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  • How much time should the student practice?
    I recommend that students practice at least the length of their lesson time daily. So if your child takes a 30 minute lesson every week, he or she should aim for practicing at least 30 minutes every day. The goal is to set up consistent practice routine. It's more important that they spend time with their instruments on a daily basis than a big chunk of time every two or three days. It is also a good idea to break up the practice time for younger children. For example, you can practice violin hold after school, a bow exercise before dinner, and "soaping the arm" with "mystery rhythm" before bed...etc.
  • It seems to take a long time before my child starts playing the violin. Why?
    How fast the child starts to play the violin (with violin and bow) varies greatly on their age, learning style, coordination, home environment and many other factors. Just like learning to speak a language or picking up a new sport, our job is to create the best environment for the child to learn, and leave the rest to them. In my experience, building a good foundations at the beginning is the best and most important thing we can do to start the child on the road of a happy music journey. It may seem to take a while, but a few months of solid foundation building is worth all the remedial works down the road. (Trust me, I had to do some serious remedial works when I was in graduate school after playing the violin for 17 years. I really wished I had taken care a lot of that beforehand.)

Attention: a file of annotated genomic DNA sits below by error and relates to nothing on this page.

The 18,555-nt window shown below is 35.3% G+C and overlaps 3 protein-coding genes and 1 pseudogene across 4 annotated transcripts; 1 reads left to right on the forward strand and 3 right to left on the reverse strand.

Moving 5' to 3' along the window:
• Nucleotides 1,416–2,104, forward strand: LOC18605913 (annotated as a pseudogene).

• My child is already taking private lessons. Are group classes really necessary?
    Yes. Group classes not only reinforce the techniques learned in lessons, they also provide a chance for the student to learn many other skills. They learn the ensemble skills of leading, following, blending and listening. They get a chance to perform in front of their peers in a friendly and fun environment. And there's the kind of invaluable motivation students get while working and playing with their peers.
  • I am getting sick of listening to the same CD over and over again. What can I do?
    Listening to the CD accompanying the Suzuki Method book is one of the things that make this method so effective. By knowing the melodies by heart, students are realieved of the burden of learing the notes, and can instead focus their effort on posture, tone, intonation and performance. Think of it as listening to a recording of native speakers speak in their mother tongue. A picture may be worth a thousand words, but a recording can be worth a thousand pictures. Students who are working on Book 4 and above would benefit from listening to works performed by different musicians and ensembles to broaden their musical experience. And if there ever were opportunities to attend live concerts, please take advantage of it.

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